In all of our opera experience, we've found a guarantee. As you nestle into your Music Hall at Fair Park seat, even if you know nothing of the production you're about to see, you can expect one of two types of opera: a gut-wrenching drama (death is optional, love is not) or a comedy of errors (see previous parenthetical notation). Now, just to prep ourselves for the Dallas Opera's newest venture, we checked out www.dallasopera.org to get a little background on Richard Strauss' Ariadne auf Naxos. Under "Synopsis By Act" it reads, "Mix a dose of classical mythology with a dollop of commedia dell'arte shenanigans and a dash of worldly wise Viennese satire " Check! for the ol' comedy of errors. Farther down we get, "Although much of the time, the depressed princess sleeps, when she is awake she sings of her longing for Death." Hmm, optional death referred to but not guaranteed...we're two for two. One last scan and we find not only "He meets, and is smitten at once, by the comedienne Zerbinetta," but also "The pair lock eyes and immediately fall in love. They sing of their passion for each other and retire to Ariadne's cave." And there, friends, is the love. Like Lifetime movies, operas are built on formulas for guaranteed success. The romantics are happy with the relationship aspect, while their companions get a jaunty fight or some comedy to keep them happy. We're not ripping on the opera, mind you, only trying to prove a point that people are wrong to think that just because it may be presented in a foreign language, they won't get it. The opera is as easily understood as a Bruce Willis movie or any LMN vehicle starring Tori Spelling. The common man could find a cultural soul mate if he'd just bust out some cash and try one show. It could be a match made in heaven or a gut-wrenching experience. Either way, we can safely say we told you so. Now go.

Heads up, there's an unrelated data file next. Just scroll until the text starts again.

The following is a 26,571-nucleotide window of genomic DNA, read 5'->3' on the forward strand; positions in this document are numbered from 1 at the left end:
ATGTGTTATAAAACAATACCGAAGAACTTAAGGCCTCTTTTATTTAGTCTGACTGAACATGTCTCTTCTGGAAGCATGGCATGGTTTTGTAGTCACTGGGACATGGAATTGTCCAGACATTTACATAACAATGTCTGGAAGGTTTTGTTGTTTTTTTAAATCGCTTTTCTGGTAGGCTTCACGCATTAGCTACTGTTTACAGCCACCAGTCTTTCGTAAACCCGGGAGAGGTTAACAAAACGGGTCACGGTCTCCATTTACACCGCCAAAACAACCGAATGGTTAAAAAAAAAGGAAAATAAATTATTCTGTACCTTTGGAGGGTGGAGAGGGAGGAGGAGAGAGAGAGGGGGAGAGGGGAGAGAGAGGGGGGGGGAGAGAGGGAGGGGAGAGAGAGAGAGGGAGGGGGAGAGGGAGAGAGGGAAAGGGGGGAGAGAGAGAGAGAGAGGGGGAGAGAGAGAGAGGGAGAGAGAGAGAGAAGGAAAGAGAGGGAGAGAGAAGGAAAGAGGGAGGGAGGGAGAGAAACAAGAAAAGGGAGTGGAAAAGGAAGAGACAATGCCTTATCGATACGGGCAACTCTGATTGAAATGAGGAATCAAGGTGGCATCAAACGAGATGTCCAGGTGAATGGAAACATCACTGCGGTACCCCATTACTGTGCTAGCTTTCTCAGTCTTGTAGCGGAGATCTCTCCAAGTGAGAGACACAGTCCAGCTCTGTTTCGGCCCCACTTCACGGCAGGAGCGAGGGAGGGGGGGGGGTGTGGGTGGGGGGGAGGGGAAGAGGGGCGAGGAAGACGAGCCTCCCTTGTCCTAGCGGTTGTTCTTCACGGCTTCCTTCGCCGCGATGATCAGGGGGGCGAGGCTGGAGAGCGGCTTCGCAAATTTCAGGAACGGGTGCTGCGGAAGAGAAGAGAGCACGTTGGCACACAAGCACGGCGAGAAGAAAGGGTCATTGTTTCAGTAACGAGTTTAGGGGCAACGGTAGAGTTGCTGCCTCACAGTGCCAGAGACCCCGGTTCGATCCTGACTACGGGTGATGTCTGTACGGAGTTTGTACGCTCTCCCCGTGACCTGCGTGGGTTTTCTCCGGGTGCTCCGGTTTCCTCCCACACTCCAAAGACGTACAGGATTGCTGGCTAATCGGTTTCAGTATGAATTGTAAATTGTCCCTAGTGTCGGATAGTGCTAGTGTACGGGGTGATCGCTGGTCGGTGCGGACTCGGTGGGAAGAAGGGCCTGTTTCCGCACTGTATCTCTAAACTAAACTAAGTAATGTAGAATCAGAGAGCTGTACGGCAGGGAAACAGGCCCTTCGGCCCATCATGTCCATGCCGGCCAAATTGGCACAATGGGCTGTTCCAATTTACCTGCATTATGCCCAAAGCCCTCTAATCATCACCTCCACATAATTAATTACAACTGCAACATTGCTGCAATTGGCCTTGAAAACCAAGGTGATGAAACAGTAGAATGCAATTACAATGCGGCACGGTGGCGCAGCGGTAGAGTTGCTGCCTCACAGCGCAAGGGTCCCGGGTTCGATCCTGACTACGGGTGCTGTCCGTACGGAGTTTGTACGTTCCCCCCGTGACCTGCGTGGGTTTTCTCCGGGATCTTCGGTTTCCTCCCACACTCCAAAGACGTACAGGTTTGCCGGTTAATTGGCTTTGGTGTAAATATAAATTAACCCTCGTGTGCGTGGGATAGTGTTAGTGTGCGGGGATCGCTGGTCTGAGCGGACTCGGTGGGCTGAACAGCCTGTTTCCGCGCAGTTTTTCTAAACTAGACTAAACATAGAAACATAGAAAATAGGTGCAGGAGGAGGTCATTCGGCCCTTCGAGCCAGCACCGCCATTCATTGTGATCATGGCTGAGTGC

Fri., Jan. 6, 7:30 p.m.; Sun., Jan. 8, 2 p.m.